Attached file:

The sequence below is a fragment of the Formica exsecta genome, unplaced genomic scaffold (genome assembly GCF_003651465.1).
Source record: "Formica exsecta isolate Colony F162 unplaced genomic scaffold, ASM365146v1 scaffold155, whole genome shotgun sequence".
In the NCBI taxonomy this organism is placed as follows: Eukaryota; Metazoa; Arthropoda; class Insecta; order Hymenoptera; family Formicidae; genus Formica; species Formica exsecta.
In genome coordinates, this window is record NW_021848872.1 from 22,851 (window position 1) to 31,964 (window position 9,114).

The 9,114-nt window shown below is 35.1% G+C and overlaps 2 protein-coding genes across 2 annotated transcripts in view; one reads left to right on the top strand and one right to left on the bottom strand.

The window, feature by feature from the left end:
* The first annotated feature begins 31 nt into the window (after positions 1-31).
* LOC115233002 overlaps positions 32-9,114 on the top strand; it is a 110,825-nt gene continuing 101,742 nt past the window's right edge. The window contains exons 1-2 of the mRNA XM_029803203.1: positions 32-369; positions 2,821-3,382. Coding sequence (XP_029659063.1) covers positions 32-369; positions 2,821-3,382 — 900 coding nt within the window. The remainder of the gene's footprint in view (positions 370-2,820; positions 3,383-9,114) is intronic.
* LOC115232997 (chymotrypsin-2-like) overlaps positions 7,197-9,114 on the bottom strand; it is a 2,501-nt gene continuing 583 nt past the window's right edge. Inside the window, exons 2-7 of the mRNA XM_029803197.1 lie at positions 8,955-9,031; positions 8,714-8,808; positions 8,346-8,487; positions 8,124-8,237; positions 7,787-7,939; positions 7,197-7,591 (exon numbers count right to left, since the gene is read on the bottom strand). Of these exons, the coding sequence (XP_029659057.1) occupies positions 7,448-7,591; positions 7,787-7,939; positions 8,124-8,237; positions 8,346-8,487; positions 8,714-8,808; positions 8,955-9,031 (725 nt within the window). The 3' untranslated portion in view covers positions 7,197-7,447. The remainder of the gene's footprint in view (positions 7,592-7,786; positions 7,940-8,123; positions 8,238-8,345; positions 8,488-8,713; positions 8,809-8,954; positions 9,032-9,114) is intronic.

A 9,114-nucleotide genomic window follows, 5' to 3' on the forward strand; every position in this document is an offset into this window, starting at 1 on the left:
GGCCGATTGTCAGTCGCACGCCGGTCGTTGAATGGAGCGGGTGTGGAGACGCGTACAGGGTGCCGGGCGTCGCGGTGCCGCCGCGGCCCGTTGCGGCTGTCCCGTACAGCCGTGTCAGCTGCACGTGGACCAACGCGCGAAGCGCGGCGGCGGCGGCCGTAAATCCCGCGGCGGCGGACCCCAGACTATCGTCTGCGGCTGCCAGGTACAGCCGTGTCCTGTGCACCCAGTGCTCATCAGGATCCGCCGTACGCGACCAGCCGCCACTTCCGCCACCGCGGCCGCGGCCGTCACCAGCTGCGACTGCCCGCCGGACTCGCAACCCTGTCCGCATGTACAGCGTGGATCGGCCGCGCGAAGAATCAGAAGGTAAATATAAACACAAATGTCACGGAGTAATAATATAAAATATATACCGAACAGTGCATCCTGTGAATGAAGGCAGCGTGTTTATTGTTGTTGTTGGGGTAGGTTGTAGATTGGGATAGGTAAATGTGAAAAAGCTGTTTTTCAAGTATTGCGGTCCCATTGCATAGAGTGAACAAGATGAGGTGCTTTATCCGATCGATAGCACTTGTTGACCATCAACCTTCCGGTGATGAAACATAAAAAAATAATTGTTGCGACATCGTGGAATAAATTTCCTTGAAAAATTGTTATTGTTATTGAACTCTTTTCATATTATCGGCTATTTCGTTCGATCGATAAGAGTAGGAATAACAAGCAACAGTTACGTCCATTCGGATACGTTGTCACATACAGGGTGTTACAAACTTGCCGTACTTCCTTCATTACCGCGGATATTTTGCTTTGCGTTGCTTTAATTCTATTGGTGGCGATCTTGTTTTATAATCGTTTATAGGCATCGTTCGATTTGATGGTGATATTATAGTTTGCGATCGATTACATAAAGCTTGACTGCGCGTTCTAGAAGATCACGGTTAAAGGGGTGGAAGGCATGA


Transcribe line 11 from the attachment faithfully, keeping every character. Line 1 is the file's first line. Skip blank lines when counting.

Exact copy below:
GGCCGATTGTCAGTCGCACGCCGGTCGTTGAATGGAGCGGGTGTGGAGACGCGTACAGGGTGCCGGGCGTCGCGGTGCCGCCGCGGCCCGTTGCGGCTGTCCCGTACAGCCGTGTCAGCTGCACGTGGACCAACGCGCGAAGCGCGGCGGCGGCGGCCGTAAATCCCGCGGCGGCGGACCCCAGACTATCGTCTGCGGCTGCCAGGTACAGCCGTGTCCTGTGCACCCAGTGCTCATCAGGATCCGCCGTACGCGACCAGCCGCCACTTCCGCCACCGCGGCCGCGGCCGTCACCAGCTGCGACTGCCCGCCGGACTCGCAACCCTGTCCGCATGTACAGCGTGGATCGGCCGCGCGAAGAATCAGAAGGTAAATATAAACACAAATGTCACGGAGTAATAATATAAAATATATACCGAACAGTGCATCCTGTGAATGAAGGCAGCGTGTTTATTGTTGTTGTTGGGGTAGGTTGTAGATTGGGATAGGTAAATGTGAAAAAGCTGTTTTTCAAGTATTGCGGTCCCATTGCATAGAGTGAACAAGATGAGGTGCTTTATCCGATCGATAGCACTTGTTGACCATCAACCTTCCGGTGATGAAACATAAAAAAATAATTGTTGCGACATCGTGGAATAAATTTCCTTGAAAAATTGTTATTGTTATTGAACTCTTTTCATATTATCGGCTATTTCGTTCGATCGATAAGAGTAGGAATAACAAGCAACAGTTACGTCCATTCGGATACGTTGTCACATACAGGGTGTTACAAACTTGCCGTACTTCCTTCATTACCGCGGATATTTTGCTTTGCGTTGCTTTAATTCTATTGGTGGCGATCTTGTTTTATAATCGTTTATAGGCATCGTTCGATTTGATGGTGATATTATAGTTTGCGATCGATTACATAAAGCTTGACTGCGCGTTCTAGAAGATCACGGTTAAAGGGGTGGAAGGCATGA